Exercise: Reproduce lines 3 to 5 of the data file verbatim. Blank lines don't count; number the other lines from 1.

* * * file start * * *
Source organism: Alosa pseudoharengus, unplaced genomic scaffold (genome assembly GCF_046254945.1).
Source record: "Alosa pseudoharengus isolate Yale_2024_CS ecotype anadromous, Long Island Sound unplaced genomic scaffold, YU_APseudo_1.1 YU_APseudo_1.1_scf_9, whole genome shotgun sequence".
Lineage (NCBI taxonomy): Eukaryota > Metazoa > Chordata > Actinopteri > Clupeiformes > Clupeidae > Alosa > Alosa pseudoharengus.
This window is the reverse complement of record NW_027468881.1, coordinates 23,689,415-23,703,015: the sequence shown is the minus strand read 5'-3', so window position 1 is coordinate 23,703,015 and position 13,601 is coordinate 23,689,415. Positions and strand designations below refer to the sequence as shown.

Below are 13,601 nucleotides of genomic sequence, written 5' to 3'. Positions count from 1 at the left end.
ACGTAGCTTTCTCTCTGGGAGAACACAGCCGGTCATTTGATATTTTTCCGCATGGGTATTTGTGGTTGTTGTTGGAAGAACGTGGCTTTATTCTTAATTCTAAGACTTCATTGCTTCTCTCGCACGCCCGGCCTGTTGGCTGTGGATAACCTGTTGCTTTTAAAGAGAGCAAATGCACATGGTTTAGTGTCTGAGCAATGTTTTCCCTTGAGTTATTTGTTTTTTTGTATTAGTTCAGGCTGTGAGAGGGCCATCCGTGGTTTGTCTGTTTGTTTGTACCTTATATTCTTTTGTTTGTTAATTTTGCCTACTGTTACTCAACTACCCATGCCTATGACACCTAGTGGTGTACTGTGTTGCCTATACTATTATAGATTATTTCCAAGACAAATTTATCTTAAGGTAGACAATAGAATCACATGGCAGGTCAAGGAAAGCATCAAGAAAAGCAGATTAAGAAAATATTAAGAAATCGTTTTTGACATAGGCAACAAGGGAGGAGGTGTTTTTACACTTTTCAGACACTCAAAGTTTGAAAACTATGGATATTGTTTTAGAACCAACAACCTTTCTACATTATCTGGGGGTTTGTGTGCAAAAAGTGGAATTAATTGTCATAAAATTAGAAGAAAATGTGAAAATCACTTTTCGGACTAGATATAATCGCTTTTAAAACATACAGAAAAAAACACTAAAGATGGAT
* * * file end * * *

Lineage (NCBI taxonomy): Eukaryota > Metazoa > Chordata > Actinopteri > Clupeiformes > Clupeidae > Alosa > Alosa pseudoharengus.
This window is the reverse complement of record NW_027468881.1, coordinates 23,689,415-23,703,015: the sequence shown is the minus strand read 5'-3', so window position 1 is coordinate 23,703,015 and position 13,601 is coordinate 23,689,415. Positions and strand designations below refer to the sequence as shown.

Below are 13,601 nucleotides of genomic sequence, written 5' to 3'. Positions count from 1 at the left end.